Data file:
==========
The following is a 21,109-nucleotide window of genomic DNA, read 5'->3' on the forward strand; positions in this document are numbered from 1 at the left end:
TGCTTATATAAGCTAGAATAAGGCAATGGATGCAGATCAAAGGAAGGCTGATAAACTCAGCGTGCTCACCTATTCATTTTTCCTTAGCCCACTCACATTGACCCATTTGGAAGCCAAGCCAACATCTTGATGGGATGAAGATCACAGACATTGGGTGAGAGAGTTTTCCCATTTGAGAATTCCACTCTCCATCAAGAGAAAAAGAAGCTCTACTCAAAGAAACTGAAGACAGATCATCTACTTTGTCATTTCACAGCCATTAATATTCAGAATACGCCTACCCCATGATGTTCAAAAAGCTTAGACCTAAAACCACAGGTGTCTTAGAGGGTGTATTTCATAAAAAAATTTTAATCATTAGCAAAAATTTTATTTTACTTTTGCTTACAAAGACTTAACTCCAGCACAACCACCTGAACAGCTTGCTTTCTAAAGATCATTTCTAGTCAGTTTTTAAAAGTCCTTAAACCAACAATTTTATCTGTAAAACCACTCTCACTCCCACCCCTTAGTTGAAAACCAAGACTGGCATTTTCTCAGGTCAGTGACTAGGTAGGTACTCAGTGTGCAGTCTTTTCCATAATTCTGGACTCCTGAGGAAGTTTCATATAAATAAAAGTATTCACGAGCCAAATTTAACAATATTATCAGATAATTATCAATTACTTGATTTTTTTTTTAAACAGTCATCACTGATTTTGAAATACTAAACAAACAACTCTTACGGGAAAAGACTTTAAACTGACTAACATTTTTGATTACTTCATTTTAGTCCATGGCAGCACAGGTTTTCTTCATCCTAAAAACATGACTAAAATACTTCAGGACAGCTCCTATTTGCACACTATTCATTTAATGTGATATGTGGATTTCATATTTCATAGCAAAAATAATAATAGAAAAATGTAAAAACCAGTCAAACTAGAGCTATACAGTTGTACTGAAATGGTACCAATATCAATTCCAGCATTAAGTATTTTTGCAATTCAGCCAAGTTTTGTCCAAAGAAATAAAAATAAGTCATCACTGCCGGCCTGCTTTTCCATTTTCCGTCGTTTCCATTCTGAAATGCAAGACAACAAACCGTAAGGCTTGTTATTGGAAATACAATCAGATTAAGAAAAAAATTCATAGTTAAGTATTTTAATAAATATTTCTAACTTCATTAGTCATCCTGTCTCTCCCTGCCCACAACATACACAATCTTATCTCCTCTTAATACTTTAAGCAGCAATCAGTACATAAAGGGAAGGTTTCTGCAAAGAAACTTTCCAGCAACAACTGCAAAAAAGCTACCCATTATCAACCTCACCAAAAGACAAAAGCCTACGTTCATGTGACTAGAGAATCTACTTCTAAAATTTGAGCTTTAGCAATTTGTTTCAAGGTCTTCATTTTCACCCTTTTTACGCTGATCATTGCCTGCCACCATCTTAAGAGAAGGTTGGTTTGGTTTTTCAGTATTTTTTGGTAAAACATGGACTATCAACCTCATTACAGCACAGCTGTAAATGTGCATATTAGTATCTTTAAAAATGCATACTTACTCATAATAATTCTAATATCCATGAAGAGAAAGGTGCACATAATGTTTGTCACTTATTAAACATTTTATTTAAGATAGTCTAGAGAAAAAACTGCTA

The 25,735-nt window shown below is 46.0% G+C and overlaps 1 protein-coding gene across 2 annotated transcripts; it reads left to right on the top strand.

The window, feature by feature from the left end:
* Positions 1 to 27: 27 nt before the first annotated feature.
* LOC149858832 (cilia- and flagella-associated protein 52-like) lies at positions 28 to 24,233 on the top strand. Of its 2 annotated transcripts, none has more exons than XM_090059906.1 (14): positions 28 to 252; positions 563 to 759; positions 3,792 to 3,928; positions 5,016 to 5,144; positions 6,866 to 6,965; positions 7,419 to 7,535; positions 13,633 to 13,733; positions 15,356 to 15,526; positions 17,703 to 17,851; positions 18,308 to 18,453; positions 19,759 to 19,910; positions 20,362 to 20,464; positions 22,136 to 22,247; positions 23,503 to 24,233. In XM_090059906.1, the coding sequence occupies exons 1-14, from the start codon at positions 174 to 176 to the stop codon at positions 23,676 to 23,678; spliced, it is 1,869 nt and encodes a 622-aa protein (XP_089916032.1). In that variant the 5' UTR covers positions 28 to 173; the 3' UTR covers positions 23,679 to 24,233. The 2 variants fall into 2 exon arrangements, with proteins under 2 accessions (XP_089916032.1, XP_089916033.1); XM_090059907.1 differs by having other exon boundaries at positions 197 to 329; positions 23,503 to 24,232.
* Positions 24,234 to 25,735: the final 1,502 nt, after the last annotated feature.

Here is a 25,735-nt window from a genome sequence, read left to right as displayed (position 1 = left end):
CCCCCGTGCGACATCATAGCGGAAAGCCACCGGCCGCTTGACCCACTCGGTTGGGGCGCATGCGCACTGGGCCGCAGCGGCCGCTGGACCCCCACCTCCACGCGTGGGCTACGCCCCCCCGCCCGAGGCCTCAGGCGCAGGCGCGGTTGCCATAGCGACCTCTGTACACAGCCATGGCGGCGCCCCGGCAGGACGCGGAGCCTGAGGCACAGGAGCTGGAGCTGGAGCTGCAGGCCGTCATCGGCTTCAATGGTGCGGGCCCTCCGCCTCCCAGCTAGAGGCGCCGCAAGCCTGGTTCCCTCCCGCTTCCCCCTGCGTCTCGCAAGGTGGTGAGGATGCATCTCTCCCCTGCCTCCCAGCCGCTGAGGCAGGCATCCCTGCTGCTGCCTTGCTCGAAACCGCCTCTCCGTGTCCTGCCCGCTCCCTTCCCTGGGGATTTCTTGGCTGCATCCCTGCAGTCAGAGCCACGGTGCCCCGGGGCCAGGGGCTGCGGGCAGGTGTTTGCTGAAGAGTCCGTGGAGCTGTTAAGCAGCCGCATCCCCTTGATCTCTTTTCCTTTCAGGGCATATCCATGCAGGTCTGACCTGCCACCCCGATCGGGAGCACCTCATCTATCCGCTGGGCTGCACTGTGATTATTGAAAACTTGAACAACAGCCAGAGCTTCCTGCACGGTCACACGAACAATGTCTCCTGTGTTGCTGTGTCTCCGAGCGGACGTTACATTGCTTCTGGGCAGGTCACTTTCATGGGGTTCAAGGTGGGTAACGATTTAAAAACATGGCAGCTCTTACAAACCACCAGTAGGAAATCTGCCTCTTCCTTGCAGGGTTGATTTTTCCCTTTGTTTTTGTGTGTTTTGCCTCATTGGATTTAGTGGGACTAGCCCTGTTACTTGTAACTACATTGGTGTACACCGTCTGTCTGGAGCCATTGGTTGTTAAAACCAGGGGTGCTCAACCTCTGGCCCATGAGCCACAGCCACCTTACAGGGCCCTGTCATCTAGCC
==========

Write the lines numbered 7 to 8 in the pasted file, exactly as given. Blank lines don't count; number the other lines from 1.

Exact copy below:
* Positions 24,234 to 25,735: the final 1,502 nt, after the last annotated feature.

Here is a 25,735-nt window from a genome sequence, read left to right as displayed (position 1 = left end):